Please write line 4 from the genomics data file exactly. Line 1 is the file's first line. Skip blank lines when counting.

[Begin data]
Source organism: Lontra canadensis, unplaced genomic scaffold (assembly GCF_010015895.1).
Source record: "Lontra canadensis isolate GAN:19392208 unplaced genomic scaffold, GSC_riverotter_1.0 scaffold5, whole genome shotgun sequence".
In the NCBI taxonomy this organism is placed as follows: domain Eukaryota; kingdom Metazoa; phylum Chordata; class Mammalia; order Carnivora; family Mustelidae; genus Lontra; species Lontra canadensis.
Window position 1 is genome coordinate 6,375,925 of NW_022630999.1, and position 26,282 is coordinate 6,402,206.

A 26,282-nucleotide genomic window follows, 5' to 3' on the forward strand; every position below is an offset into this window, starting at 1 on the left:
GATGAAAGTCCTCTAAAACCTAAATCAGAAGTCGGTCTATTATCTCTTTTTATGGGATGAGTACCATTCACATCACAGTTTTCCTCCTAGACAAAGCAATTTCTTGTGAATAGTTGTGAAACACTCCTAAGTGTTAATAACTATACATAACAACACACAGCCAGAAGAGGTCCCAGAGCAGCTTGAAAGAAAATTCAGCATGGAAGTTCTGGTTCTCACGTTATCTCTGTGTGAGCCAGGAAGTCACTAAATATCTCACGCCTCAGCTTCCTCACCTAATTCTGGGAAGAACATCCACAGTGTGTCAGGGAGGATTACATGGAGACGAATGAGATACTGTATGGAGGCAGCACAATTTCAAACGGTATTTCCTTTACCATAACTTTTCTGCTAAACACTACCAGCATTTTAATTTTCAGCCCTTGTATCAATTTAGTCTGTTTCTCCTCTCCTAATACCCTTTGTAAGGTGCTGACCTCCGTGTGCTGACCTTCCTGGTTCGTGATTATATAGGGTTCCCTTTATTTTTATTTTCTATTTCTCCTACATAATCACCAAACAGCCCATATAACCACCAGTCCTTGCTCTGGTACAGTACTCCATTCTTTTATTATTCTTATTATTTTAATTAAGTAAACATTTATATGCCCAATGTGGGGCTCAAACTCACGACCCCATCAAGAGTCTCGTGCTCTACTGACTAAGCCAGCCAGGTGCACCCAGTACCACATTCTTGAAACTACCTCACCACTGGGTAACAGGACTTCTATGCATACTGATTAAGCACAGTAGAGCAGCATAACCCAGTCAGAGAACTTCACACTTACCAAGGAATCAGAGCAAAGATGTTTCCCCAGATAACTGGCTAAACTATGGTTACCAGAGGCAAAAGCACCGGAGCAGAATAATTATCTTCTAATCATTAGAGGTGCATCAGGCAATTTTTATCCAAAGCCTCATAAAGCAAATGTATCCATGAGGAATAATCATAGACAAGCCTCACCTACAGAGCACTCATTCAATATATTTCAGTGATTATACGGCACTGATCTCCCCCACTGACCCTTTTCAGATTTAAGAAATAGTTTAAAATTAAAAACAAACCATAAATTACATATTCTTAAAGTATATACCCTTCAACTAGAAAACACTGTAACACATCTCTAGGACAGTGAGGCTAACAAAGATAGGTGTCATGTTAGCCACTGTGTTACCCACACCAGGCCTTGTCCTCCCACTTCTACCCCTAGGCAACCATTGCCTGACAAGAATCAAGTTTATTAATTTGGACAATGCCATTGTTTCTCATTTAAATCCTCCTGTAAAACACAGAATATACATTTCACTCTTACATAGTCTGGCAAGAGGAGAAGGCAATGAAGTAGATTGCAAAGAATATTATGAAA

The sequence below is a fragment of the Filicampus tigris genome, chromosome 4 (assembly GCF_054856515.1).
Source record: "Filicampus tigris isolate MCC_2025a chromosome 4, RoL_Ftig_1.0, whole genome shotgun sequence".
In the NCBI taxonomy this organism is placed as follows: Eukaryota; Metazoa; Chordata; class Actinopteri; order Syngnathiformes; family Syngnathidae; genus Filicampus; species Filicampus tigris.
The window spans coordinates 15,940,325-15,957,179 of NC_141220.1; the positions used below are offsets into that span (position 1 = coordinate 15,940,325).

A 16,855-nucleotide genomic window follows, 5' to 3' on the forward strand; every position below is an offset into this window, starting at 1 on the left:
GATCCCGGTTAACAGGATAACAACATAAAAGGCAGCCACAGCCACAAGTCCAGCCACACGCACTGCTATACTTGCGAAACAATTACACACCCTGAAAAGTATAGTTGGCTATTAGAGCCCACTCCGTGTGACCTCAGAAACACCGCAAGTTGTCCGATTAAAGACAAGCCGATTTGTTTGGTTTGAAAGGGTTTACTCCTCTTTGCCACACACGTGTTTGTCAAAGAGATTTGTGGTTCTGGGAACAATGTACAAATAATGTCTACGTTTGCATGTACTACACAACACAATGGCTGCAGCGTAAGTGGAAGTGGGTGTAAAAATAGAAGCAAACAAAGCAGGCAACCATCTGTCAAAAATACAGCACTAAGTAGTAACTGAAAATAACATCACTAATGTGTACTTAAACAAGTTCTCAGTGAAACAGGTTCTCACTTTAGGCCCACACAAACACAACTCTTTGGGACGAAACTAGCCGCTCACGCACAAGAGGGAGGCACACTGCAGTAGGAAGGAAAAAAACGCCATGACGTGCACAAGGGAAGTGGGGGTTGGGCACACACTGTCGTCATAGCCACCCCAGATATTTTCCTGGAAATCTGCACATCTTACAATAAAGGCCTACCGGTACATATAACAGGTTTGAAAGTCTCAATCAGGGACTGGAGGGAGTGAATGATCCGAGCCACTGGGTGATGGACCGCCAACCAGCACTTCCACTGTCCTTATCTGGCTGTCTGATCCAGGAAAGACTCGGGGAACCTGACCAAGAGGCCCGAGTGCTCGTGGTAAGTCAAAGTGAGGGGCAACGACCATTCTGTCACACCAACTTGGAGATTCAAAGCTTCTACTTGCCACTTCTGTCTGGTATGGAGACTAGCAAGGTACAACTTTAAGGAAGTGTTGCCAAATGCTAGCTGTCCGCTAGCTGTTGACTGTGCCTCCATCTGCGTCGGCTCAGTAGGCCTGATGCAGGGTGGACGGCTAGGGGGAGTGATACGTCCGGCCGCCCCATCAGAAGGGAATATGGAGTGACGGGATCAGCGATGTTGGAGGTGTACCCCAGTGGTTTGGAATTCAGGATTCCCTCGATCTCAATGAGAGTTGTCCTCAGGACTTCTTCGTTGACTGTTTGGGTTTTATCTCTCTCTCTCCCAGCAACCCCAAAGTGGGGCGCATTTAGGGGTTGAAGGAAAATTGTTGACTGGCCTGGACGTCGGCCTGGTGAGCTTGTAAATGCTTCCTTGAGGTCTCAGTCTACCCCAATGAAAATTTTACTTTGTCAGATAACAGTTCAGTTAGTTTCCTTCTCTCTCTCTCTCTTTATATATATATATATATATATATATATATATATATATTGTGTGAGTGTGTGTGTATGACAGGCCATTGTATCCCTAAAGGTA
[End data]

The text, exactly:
Window position 1 is genome coordinate 6,375,925 of NW_022630999.1, and position 26,282 is coordinate 6,402,206.